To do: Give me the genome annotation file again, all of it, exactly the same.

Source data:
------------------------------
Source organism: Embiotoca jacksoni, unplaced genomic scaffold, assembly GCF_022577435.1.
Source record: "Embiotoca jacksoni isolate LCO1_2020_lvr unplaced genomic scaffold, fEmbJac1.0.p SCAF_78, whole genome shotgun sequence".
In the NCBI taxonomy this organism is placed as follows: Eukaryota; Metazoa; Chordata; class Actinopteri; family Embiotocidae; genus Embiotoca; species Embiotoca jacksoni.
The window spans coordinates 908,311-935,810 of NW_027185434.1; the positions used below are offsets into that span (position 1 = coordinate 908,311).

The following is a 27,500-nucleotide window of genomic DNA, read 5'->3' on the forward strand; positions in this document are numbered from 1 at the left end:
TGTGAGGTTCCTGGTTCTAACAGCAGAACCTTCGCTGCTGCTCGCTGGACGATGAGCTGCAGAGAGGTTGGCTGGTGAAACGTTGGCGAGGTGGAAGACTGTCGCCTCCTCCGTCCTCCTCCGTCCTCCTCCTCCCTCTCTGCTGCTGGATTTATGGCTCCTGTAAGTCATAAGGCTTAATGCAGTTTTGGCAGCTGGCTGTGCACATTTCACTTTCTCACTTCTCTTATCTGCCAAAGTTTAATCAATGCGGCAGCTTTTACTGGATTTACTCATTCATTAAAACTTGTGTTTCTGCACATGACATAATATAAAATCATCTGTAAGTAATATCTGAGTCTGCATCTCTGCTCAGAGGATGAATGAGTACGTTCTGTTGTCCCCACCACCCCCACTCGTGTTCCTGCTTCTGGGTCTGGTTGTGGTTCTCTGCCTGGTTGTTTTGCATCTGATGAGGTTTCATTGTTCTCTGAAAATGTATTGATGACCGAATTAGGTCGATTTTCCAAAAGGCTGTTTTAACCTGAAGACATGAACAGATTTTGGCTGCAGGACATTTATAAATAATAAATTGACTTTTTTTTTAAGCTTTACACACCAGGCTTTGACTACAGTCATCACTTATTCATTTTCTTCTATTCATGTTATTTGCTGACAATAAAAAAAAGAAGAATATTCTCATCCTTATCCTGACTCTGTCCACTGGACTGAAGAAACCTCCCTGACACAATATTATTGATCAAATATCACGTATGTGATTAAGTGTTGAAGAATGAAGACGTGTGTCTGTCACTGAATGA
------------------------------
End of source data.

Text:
Source organism: Embiotoca jacksoni, unplaced genomic scaffold, assembly GCF_022577435.1.
Source record: "Embiotoca jacksoni isolate LCO1_2020_lvr unplaced genomic scaffold, fEmbJac1.0.p SCAF_78, whole genome shotgun sequence".
In the NCBI taxonomy this organism is placed as follows: Eukaryota; Metazoa; Chordata; class Actinopteri; family Embiotocidae; genus Embiotoca; species Embiotoca jacksoni.
The window spans coordinates 908,311-935,810 of NW_027185434.1; the positions used below are offsets into that span (position 1 = coordinate 908,311).

The following is a 27,500-nucleotide window of genomic DNA, read 5'->3' on the forward strand; positions in this document are numbered from 1 at the left end:
TGTGAGGTTCCTGGTTCTAACAGCAGAACCTTCGCTGCTGCTCGCTGGACGATGAGCTGCAGAGAGGTTGGCTGGTGAAACGTTGGCGAGGTGGAAGACTGTCGCCTCCTCCGTCCTCCTCCGTCCTCCTCCTCCCTCTCTGCTGCTGGATTTATGGCTCCTGTAAGTCATAAGGCTTAATGCAGTTTTGGCAGCTGGCTGTGCACATTTCACTTTCTCACTTCTCTTATCTGCCAAAGTTTAATCAATGCGGCAGCTTTTACTGGATTTACTCATTCATTAAAACTTGTGTTTCTGCACATGACATAATATAAAATCATCTGTAAGTAATATCTGAGTCTGCATCTCTGCTCAGAGGATGAATGAGTACGTTCTGTTGTCCCCACCACCCCCACTCGTGTTCCTGCTTCTGGGTCTGGTTGTGGTTCTCTGCCTGGTTGTTTTGCATCTGATGAGGTTTCATTGTTCTCTGAAAATGTATTGATGACCGAATTAGGTCGATTTTCCAAAAGGCTGTTTTAACCTGAAGACATGAACAGATTTTGGCTGCAGGACATTTATAAATAATAAATTGACTTTTTTTTTAAGCTTTACACACCAGGCTTTGACTACAGTCATCACTTATTCATTTTCTTCTATTCATGTTATTTGCTGACAATAAAAAAAAGAAGAATATTCTCATCCTTATCCTGACTCTGTCCACTGGACTGAAGAAACCTCCCTGACACAATATTATTGATCAAATATCACGTATGTGATTAAGTGTTGAAGAATGAAGACGTGTGTCTGTCACTGAATGA